indices for the whole hemisphere vs for just Broca's area, maximum correlation values vs number of active voxels or extent) are most valid, reliable, and practical.

The few existing studies of language localization demonstrate that these paradigms are less robust than motor mapping (84) and also that the most valid results will probably be obtained with methods that combine several complementary behavioral paradigms (101). These studies include only small numbers of patients who have undergone both fMRI and intraoperative language mapping and, like the lateralization studies, demonstrate very good, but not exact, agreement with intraoperative findings. Before fMRI can replace awake craniotomy, larger patient series will have to be performed, standardized techniques developed, and systematic study of the effect of patient variables undertaken. Nevertheless, presently, fMRI of language areas can serve as an adjunct to intraoperative mapping, allowing informed surgical decisions and directed cortical mapping.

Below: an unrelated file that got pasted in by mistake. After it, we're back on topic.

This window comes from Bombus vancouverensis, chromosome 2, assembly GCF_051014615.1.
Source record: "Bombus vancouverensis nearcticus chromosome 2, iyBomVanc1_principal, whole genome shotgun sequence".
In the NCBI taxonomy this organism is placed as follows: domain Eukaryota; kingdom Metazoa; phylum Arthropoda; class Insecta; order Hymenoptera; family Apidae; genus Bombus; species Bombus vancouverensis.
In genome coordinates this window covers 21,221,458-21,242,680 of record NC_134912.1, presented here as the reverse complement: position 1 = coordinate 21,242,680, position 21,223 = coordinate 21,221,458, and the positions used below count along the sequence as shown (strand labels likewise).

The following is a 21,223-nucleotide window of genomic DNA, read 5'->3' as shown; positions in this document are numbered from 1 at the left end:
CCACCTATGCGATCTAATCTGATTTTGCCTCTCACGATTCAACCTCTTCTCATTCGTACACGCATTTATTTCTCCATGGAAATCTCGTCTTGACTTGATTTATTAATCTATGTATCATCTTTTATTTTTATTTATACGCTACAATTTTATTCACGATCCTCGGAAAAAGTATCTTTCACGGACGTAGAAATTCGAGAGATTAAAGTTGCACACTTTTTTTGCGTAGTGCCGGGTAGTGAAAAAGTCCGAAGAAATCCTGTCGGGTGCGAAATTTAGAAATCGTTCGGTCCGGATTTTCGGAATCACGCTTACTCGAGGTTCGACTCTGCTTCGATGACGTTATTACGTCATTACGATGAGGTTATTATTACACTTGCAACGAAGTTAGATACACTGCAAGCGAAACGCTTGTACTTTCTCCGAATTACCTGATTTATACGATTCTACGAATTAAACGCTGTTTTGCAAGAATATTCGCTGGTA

Memory

The study of memory processes with fMRI has proved quite challenging, even in healthy subjects. One reason for this difficulty is that memory-encoding systems are believed to be almost continually engaged in encoding new events into memory, thereby making the isolation of these processes with comparison to an appropriate baseline task difficult. In addition, memory is not a unified process but rather a series of processes including encoding, storage, and retrieval, each of which are necessary for normal memory performance. Failure in any one of these domains will result in a clinical deficit on memory testing.